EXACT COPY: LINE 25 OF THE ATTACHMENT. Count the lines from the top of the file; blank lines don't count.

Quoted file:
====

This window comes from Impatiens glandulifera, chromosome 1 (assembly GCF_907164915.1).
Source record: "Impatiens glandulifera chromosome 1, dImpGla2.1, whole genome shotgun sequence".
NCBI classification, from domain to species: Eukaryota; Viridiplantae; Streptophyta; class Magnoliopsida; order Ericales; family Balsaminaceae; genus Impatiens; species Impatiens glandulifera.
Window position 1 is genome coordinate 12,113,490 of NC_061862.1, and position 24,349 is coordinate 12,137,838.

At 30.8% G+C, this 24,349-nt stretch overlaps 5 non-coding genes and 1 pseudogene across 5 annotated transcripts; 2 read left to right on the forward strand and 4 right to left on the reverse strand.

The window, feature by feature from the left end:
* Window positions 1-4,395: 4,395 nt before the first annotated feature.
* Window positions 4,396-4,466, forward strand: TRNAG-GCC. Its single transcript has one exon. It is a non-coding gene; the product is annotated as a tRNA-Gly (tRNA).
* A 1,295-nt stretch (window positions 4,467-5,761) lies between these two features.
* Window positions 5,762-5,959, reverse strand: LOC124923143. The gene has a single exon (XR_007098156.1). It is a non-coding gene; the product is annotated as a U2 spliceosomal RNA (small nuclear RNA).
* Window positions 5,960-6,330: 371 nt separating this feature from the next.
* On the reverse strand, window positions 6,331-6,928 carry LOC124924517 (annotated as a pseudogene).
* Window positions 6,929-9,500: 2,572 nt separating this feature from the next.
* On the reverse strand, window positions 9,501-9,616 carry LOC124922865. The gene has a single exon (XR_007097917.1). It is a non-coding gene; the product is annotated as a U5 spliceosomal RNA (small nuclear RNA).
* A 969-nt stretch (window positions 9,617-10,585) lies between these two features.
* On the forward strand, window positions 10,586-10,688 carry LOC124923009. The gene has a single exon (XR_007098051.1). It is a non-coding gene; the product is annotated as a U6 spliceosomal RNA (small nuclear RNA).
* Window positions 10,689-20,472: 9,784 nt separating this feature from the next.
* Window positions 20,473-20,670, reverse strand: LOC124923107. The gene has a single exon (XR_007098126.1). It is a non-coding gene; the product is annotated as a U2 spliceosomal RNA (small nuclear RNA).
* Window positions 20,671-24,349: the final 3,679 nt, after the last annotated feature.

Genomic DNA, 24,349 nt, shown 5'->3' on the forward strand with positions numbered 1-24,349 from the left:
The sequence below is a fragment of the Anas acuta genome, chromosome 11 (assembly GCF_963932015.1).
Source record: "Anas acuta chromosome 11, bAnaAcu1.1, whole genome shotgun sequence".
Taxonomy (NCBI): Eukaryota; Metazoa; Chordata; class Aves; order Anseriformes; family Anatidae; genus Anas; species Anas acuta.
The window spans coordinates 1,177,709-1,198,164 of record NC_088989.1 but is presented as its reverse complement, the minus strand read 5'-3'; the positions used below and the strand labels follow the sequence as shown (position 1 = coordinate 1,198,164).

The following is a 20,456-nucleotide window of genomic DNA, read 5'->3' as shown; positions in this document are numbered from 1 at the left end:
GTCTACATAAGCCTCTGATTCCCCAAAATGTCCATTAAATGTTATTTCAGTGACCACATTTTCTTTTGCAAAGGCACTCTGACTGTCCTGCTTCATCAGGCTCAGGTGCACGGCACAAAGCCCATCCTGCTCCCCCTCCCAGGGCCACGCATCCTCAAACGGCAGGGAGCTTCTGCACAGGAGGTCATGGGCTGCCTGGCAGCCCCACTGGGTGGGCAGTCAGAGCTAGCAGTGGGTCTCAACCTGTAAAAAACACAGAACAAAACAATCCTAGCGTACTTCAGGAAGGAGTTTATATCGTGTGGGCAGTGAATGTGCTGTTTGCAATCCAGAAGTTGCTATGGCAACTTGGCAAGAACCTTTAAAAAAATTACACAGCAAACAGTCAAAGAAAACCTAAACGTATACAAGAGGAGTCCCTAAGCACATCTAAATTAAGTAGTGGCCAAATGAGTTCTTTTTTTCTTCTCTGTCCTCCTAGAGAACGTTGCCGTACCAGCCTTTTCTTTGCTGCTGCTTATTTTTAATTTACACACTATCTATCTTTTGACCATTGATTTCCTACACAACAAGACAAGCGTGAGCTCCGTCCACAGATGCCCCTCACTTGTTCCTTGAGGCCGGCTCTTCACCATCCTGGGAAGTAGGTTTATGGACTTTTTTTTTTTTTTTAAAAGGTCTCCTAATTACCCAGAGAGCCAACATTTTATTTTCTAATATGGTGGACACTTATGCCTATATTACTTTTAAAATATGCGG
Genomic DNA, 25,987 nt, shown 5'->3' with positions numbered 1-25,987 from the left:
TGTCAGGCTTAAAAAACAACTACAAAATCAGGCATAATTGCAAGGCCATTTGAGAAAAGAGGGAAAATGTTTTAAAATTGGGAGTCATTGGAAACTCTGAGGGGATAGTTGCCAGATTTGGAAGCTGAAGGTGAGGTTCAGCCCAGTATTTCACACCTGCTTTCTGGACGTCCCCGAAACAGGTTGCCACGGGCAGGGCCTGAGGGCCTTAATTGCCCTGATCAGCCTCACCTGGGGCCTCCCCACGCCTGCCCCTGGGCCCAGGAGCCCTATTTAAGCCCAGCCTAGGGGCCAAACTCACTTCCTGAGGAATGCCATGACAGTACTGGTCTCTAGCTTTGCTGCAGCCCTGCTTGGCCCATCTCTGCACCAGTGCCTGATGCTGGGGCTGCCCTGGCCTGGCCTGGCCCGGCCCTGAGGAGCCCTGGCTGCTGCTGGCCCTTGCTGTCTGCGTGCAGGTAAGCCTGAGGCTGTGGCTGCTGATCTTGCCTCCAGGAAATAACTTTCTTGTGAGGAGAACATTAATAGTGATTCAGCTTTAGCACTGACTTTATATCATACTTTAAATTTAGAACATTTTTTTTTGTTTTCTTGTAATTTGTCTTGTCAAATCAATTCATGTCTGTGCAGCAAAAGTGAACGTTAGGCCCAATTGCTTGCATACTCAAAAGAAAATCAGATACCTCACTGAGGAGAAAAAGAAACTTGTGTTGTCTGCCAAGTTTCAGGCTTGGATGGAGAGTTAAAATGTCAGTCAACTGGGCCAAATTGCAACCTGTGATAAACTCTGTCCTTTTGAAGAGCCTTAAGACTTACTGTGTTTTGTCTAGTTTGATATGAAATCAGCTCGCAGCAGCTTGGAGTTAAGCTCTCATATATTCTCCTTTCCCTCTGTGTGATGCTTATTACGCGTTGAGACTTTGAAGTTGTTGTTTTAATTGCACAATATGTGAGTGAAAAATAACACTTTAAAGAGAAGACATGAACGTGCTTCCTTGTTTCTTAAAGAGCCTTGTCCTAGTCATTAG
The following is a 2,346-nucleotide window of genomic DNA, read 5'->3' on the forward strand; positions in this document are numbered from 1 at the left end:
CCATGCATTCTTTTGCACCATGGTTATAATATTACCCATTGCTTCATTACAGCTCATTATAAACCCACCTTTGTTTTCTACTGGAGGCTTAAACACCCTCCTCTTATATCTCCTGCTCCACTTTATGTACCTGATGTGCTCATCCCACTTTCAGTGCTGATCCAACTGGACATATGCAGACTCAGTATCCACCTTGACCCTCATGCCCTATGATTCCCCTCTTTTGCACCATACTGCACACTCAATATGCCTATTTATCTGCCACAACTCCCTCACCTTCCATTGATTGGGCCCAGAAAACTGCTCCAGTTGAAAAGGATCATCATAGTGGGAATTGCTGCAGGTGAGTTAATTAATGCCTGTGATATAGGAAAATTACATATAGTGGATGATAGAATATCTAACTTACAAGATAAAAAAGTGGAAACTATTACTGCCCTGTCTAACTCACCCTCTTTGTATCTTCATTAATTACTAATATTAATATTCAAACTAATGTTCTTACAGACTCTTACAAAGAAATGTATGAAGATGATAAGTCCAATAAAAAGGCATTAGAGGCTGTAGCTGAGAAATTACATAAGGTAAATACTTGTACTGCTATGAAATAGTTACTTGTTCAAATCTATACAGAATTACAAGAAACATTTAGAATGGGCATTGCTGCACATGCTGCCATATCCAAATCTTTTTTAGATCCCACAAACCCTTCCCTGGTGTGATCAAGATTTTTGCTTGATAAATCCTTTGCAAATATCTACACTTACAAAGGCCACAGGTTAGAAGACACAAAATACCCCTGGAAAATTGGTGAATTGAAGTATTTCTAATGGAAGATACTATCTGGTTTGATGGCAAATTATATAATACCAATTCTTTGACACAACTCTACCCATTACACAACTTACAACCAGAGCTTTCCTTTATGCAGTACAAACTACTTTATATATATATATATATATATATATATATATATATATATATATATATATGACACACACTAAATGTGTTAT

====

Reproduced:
The following is a 20,456-nucleotide window of genomic DNA, read 5'->3' as shown; positions in this document are numbered from 1 at the left end: